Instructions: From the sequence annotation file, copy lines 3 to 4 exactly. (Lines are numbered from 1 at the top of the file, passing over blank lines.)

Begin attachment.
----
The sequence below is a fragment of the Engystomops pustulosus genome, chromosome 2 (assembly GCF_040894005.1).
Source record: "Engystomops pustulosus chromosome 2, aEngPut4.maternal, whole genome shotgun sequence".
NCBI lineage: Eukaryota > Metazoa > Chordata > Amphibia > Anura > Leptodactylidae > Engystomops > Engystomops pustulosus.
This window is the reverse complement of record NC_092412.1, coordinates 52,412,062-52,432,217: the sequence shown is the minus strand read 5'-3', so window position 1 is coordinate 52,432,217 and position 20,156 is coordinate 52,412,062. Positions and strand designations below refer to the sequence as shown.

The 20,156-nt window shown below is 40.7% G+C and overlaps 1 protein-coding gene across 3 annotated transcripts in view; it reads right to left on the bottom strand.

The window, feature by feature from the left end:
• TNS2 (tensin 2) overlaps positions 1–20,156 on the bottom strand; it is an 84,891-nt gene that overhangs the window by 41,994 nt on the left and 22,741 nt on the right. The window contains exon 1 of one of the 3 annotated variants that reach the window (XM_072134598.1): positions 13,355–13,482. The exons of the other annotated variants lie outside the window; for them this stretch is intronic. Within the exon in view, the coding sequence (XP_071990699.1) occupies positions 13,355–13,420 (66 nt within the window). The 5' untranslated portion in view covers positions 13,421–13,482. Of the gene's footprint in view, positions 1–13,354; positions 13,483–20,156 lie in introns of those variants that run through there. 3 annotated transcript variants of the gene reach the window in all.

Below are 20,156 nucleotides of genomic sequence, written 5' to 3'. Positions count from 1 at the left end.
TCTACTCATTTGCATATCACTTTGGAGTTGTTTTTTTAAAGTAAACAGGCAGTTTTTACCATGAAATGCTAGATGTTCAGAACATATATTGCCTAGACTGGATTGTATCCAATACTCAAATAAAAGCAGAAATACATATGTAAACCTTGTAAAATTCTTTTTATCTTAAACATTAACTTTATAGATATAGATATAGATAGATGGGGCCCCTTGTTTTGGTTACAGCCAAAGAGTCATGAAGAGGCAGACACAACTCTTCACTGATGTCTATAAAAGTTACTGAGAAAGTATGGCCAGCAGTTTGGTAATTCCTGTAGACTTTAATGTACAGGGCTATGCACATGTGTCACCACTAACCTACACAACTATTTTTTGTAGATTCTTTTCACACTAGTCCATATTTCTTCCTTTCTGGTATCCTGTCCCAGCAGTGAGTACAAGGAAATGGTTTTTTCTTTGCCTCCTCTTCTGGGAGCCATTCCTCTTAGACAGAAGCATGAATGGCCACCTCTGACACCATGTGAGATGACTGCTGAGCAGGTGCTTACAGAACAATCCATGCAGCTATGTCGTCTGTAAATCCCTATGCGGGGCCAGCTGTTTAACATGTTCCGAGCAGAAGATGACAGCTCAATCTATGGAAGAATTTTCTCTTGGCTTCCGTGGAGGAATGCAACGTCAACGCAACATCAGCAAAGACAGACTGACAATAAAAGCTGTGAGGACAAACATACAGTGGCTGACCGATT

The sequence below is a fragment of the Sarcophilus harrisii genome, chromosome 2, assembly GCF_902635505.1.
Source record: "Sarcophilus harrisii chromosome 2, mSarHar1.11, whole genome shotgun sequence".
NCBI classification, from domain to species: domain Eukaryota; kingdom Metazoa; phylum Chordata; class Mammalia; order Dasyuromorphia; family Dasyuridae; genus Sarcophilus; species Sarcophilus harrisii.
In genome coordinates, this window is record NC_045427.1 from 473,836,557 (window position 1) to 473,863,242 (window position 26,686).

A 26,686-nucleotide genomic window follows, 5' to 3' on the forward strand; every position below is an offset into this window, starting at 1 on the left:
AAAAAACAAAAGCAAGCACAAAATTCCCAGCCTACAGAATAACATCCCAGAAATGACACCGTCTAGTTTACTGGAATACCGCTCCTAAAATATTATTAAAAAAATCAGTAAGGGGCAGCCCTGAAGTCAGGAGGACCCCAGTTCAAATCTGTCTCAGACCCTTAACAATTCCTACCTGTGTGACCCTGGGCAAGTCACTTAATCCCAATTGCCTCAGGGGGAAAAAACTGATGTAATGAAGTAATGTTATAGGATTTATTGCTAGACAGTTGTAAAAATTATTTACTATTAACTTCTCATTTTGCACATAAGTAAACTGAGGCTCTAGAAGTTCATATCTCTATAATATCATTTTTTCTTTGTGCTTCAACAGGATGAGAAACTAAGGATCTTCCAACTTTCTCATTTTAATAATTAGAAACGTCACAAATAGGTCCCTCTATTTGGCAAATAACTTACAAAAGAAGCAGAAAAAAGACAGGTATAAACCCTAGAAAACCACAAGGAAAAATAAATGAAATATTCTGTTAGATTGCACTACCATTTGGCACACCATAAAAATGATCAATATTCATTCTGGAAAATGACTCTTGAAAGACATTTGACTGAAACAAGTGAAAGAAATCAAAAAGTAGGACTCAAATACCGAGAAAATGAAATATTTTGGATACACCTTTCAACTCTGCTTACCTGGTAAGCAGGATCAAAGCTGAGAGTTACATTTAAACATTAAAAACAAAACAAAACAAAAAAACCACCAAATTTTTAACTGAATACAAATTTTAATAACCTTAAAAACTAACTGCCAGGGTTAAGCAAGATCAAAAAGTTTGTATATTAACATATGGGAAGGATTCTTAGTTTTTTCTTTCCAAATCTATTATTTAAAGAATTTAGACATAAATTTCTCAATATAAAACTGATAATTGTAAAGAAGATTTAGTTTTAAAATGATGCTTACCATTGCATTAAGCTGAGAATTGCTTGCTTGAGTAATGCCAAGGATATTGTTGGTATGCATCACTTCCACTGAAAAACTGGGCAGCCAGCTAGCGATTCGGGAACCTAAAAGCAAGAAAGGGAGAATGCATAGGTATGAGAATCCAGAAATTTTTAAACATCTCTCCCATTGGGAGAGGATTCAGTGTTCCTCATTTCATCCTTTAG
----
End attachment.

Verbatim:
NCBI lineage: Eukaryota > Metazoa > Chordata > Amphibia > Anura > Leptodactylidae > Engystomops > Engystomops pustulosus.
This window is the reverse complement of record NC_092412.1, coordinates 52,412,062-52,432,217: the sequence shown is the minus strand read 5'-3', so window position 1 is coordinate 52,432,217 and position 20,156 is coordinate 52,412,062. Positions and strand designations below refer to the sequence as shown.